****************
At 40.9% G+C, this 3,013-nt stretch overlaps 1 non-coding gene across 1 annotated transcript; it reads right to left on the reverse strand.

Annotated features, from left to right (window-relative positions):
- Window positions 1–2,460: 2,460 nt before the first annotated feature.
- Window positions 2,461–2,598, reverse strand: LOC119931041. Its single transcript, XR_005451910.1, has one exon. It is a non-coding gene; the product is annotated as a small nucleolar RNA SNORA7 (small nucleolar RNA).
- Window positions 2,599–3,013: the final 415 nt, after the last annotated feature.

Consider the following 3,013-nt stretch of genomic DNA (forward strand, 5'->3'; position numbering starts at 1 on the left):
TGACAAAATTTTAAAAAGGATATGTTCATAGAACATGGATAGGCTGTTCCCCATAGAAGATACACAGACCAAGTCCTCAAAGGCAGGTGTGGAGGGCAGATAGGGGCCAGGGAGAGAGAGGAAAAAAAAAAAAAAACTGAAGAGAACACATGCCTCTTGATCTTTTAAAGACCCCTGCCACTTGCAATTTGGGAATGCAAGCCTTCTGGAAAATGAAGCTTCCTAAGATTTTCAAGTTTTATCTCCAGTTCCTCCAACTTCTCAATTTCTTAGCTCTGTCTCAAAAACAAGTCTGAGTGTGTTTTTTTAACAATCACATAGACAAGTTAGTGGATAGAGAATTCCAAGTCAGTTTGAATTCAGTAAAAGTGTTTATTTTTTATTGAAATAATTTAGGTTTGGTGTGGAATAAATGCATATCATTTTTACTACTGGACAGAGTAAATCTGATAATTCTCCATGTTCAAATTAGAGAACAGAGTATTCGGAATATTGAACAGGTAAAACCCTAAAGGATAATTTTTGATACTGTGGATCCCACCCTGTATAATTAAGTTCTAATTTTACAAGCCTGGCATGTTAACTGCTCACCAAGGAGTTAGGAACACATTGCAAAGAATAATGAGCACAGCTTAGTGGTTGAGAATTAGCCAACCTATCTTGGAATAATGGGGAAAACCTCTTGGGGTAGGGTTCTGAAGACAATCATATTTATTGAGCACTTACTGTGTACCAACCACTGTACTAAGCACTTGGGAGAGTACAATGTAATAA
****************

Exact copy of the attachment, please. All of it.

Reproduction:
At 40.9% G+C, this 3,013-nt stretch overlaps 1 non-coding gene across 1 annotated transcript; it reads right to left on the reverse strand.

Annotated features, from left to right (window-relative positions):
- Window positions 1–2,460: 2,460 nt before the first annotated feature.
- Window positions 2,461–2,598, reverse strand: LOC119931041. Its single transcript, XR_005451910.1, has one exon. It is a non-coding gene; the product is annotated as a small nucleolar RNA SNORA7 (small nucleolar RNA).
- Window positions 2,599–3,013: the final 415 nt, after the last annotated feature.

Consider the following 3,013-nt stretch of genomic DNA (forward strand, 5'->3'; position numbering starts at 1 on the left):
TGACAAAATTTTAAAAAGGATATGTTCATAGAACATGGATAGGCTGTTCCCCATAGAAGATACACAGACCAAGTCCTCAAAGGCAGGTGTGGAGGGCAGATAGGGGCCAGGGAGAGAGAGGAAAAAAAAAAAAAAACTGAAGAGAACACATGCCTCTTGATCTTTTAAAGACCCCTGCCACTTGCAATTTGGGAATGCAAGCCTTCTGGAAAATGAAGCTTCCTAAGATTTTCAAGTTTTATCTCCAGTTCCTCCAACTTCTCAATTTCTTAGCTCTGTCTCAAAAACAAGTCTGAGTGTGTTTTTTTAACAATCACATAGACAAGTTAGTGGATAGAGAATTCCAAGTCAGTTTGAATTCAGTAAAAGTGTTTATTTTTTATTGAAATAATTTAGGTTTGGTGTGGAATAAATGCATATCATTTTTACTACTGGACAGAGTAAATCTGATAATTCTCCATGTTCAAATTAGAGAACAGAGTATTCGGAATATTGAACAGGTAAAACCCTAAAGGATAATTTTTGATACTGTGGATCCCACCCTGTATAATTAAGTTCTAATTTTACAAGCCTGGCATGTTAACTGCTCACCAAGGAGTTAGGAACACATTGCAAAGAATAATGAGCACAGCTTAGTGGTTGAGAATTAGCCAACCTATCTTGGAATAATGGGGAAAACCTCTTGGGGTAGGGTTCTGAAGACAATCATATTTATTGAGCACTTACTGTGTACCAACCACTGTACTAAGCACTTGGGAGAGTACAATGTAATAA